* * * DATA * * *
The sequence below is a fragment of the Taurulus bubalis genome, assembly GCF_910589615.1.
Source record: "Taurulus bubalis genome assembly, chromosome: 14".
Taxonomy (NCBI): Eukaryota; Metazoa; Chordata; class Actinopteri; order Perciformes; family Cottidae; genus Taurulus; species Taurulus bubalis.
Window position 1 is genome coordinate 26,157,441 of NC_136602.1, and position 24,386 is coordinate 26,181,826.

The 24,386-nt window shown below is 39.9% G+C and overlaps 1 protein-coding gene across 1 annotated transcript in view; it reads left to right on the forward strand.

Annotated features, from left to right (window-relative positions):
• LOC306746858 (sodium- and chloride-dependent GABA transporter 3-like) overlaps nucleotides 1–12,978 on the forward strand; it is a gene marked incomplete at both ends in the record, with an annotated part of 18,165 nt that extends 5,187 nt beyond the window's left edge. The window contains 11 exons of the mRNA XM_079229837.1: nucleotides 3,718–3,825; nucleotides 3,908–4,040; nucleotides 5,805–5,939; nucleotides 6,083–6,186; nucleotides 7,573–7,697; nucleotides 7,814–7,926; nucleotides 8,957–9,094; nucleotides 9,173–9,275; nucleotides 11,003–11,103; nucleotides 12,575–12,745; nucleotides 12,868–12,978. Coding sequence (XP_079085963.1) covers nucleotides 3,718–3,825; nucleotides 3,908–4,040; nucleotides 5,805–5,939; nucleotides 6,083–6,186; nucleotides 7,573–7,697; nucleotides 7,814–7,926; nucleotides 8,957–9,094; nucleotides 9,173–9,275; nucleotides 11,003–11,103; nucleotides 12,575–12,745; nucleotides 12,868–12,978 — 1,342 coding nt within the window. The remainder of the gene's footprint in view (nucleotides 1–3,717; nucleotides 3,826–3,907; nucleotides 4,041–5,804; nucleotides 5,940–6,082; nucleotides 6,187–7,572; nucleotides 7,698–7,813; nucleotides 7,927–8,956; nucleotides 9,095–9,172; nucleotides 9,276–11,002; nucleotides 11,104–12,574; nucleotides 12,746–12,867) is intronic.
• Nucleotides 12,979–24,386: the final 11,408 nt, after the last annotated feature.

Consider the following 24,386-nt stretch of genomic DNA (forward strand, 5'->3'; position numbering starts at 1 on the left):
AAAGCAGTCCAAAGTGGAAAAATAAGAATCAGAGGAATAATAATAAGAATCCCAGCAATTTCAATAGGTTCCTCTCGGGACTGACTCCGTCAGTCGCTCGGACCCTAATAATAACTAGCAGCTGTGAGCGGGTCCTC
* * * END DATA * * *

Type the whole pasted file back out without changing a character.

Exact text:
The sequence below is a fragment of the Taurulus bubalis genome, assembly GCF_910589615.1.
Source record: "Taurulus bubalis genome assembly, chromosome: 14".
Taxonomy (NCBI): Eukaryota; Metazoa; Chordata; class Actinopteri; order Perciformes; family Cottidae; genus Taurulus; species Taurulus bubalis.
Window position 1 is genome coordinate 26,157,441 of NC_136602.1, and position 24,386 is coordinate 26,181,826.

The 24,386-nt window shown below is 39.9% G+C and overlaps 1 protein-coding gene across 1 annotated transcript in view; it reads left to right on the forward strand.

Annotated features, from left to right (window-relative positions):
• LOC306746858 (sodium- and chloride-dependent GABA transporter 3-like) overlaps nucleotides 1–12,978 on the forward strand; it is a gene marked incomplete at both ends in the record, with an annotated part of 18,165 nt that extends 5,187 nt beyond the window's left edge. The window contains 11 exons of the mRNA XM_079229837.1: nucleotides 3,718–3,825; nucleotides 3,908–4,040; nucleotides 5,805–5,939; nucleotides 6,083–6,186; nucleotides 7,573–7,697; nucleotides 7,814–7,926; nucleotides 8,957–9,094; nucleotides 9,173–9,275; nucleotides 11,003–11,103; nucleotides 12,575–12,745; nucleotides 12,868–12,978. Coding sequence (XP_079085963.1) covers nucleotides 3,718–3,825; nucleotides 3,908–4,040; nucleotides 5,805–5,939; nucleotides 6,083–6,186; nucleotides 7,573–7,697; nucleotides 7,814–7,926; nucleotides 8,957–9,094; nucleotides 9,173–9,275; nucleotides 11,003–11,103; nucleotides 12,575–12,745; nucleotides 12,868–12,978 — 1,342 coding nt within the window. The remainder of the gene's footprint in view (nucleotides 1–3,717; nucleotides 3,826–3,907; nucleotides 4,041–5,804; nucleotides 5,940–6,082; nucleotides 6,187–7,572; nucleotides 7,698–7,813; nucleotides 7,927–8,956; nucleotides 9,095–9,172; nucleotides 9,276–11,002; nucleotides 11,104–12,574; nucleotides 12,746–12,867) is intronic.
• Nucleotides 12,979–24,386: the final 11,408 nt, after the last annotated feature.

Consider the following 24,386-nt stretch of genomic DNA (forward strand, 5'->3'; position numbering starts at 1 on the left):
AAAGCAGTCCAAAGTGGAAAAATAAGAATCAGAGGAATAATAATAAGAATCCCAGCAATTTCAATAGGTTCCTCTCGGGACTGACTCCGTCAGTCGCTCGGACCCTAATAATAACTAGCAGCTGTGAGCGGGTCCTC